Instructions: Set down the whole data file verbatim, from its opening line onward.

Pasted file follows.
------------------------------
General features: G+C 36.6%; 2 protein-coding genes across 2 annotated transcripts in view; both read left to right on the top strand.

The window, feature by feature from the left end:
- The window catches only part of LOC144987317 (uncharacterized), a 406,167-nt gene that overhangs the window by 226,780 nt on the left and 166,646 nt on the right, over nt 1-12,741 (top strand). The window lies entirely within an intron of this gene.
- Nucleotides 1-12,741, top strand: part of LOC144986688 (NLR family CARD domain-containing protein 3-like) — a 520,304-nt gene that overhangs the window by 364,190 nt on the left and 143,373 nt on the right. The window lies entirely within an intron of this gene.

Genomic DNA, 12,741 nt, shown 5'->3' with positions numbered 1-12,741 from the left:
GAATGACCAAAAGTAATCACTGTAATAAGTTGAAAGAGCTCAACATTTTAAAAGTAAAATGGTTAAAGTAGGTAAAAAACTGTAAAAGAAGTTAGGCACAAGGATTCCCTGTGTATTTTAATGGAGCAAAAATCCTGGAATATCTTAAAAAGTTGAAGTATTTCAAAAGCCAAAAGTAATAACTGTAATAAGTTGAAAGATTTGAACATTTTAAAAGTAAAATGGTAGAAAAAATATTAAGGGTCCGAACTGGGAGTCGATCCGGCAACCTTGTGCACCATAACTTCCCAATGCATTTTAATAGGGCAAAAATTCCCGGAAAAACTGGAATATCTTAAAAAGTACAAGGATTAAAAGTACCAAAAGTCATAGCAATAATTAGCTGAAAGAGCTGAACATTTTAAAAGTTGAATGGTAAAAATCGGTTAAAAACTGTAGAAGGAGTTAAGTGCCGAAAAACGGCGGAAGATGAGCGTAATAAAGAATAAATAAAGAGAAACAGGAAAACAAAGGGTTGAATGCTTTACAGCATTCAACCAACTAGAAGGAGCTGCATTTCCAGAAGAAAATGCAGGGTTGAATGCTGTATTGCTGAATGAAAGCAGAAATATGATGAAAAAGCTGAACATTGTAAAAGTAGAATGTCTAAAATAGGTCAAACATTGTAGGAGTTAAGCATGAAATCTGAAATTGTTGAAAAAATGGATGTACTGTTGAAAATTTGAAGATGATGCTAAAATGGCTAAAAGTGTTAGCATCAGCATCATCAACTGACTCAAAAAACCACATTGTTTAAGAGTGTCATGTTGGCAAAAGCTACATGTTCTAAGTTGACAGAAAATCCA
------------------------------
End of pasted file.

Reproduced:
General features: G+C 36.6%; 2 protein-coding genes across 2 annotated transcripts in view; both read left to right on the top strand.

The window, feature by feature from the left end:
- The window catches only part of LOC144987317 (uncharacterized), a 406,167-nt gene that overhangs the window by 226,780 nt on the left and 166,646 nt on the right, over nt 1-12,741 (top strand). The window lies entirely within an intron of this gene.
- Nucleotides 1-12,741, top strand: part of LOC144986688 (NLR family CARD domain-containing protein 3-like) — a 520,304-nt gene that overhangs the window by 364,190 nt on the left and 143,373 nt on the right. The window lies entirely within an intron of this gene.

Genomic DNA, 12,741 nt, shown 5'->3' with positions numbered 1-12,741 from the left:
GAATGACCAAAAGTAATCACTGTAATAAGTTGAAAGAGCTCAACATTTTAAAAGTAAAATGGTTAAAGTAGGTAAAAAACTGTAAAAGAAGTTAGGCACAAGGATTCCCTGTGTATTTTAATGGAGCAAAAATCCTGGAATATCTTAAAAAGTTGAAGTATTTCAAAAGCCAAAAGTAATAACTGTAATAAGTTGAAAGATTTGAACATTTTAAAAGTAAAATGGTAGAAAAAATATTAAGGGTCCGAACTGGGAGTCGATCCGGCAACCTTGTGCACCATAACTTCCCAATGCATTTTAATAGGGCAAAAATTCCCGGAAAAACTGGAATATCTTAAAAAGTACAAGGATTAAAAGTACCAAAAGTCATAGCAATAATTAGCTGAAAGAGCTGAACATTTTAAAAGTTGAATGGTAAAAATCGGTTAAAAACTGTAGAAGGAGTTAAGTGCCGAAAAACGGCGGAAGATGAGCGTAATAAAGAATAAATAAAGAGAAACAGGAAAACAAAGGGTTGAATGCTTTACAGCATTCAACCAACTAGAAGGAGCTGCATTTCCAGAAGAAAATGCAGGGTTGAATGCTGTATTGCTGAATGAAAGCAGAAATATGATGAAAAAGCTGAACATTGTAAAAGTAGAATGTCTAAAATAGGTCAAACATTGTAGGAGTTAAGCATGAAATCTGAAATTGTTGAAAAAATGGATGTACTGTTGAAAATTTGAAGATGATGCTAAAATGGCTAAAAGTGTTAGCATCAGCATCATCAACTGACTCAAAAAACCACATTGTTTAAGAGTGTCATGTTGGCAAAAGCTACATGTTCTAAGTTGACAGAAAATCCA